verb (used without object), swerved, swerv·ing.
verb (used with object), swerved, swerv·ing.
Origin of swerve
Examples from the Web for unswervingly
You are not exactly unfaithful servants; you are too blindly, unswervingly faithful.Problems of Expansion|Whitelaw Reid
Charles's deadliest foe was Louis of France, who was unswervingly bent on his destruction.The Story of Switzerland|Lina Hug
Unswervingly Christ held along, doing right because it was right.
Naturally, therefore, he seized the first favorable occasion to apply them vigorously and unswervingly.The Inside Story Of The Peace Conference|Emile Joseph Dillon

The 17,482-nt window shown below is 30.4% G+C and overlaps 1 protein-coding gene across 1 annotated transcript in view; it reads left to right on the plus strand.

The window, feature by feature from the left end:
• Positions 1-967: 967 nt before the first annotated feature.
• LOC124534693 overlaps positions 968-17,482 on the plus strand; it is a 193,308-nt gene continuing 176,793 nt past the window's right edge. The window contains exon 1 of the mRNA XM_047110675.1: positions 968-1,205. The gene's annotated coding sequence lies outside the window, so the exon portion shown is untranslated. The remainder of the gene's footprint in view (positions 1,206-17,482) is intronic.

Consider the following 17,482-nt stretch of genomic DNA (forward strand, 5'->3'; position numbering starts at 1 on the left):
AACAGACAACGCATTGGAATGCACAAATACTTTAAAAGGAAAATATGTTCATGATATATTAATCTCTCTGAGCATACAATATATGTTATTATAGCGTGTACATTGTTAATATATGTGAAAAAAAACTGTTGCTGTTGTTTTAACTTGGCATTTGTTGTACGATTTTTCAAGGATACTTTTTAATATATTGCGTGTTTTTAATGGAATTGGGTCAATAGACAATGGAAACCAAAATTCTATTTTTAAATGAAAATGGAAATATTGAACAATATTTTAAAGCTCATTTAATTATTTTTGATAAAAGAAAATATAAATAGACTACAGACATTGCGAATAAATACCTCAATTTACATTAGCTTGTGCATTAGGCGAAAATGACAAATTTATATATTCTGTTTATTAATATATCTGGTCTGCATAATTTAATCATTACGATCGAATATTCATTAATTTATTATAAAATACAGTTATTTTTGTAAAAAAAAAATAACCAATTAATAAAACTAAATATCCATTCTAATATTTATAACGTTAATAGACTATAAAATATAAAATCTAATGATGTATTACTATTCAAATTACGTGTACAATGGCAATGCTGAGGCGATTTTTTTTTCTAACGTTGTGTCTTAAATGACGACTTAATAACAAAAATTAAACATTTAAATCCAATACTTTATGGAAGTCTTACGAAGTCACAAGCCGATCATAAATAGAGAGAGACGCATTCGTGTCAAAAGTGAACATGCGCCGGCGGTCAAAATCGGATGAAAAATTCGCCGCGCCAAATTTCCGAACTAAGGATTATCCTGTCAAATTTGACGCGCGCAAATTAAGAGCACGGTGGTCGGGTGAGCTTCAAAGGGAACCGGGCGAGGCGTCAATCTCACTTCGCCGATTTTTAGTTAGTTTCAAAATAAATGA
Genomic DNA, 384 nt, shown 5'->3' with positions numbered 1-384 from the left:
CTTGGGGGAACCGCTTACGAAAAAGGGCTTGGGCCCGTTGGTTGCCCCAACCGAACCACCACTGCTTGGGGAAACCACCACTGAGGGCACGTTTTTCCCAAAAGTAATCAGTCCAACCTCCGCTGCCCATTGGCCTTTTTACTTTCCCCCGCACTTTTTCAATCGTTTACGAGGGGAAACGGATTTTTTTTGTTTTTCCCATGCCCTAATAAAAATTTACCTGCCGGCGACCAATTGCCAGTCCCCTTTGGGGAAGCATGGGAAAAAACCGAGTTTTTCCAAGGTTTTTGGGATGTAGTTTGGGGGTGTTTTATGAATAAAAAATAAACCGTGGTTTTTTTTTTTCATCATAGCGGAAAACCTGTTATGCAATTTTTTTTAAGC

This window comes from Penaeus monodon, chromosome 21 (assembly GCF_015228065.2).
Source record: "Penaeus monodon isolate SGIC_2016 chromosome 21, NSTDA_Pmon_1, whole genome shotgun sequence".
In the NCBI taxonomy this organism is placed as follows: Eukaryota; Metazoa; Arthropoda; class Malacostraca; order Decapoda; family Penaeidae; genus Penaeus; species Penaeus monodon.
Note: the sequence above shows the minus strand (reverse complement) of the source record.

How such a creation of the devil's can love you so unswervingly is more than I can fathom.Brothers of Peril|Theodore Goodridge Roberts
Word Origin for swerve
early 13c., "to depart, make off;" early 14c., "to turn aside, deviate from a straight course," probably from Old English sweorfan "to rub, scour, file" (but sense development is difficult to trace), from Proto-Germanic *swerbanan (cf Old Norse sverfa "to scour, file," Old Saxon swebran "to wipe off"), from PIE root *swerbh-. Cognate words in other Germanic languages (cf. Old Frisian swerva "to creep," Middle Dutch swerven "to rove, stray") suggests the sense of "go off, turn aside" may have existed in Old English, though unrecorded. Related: Swerved; swerving.
1741, from swerve (v.).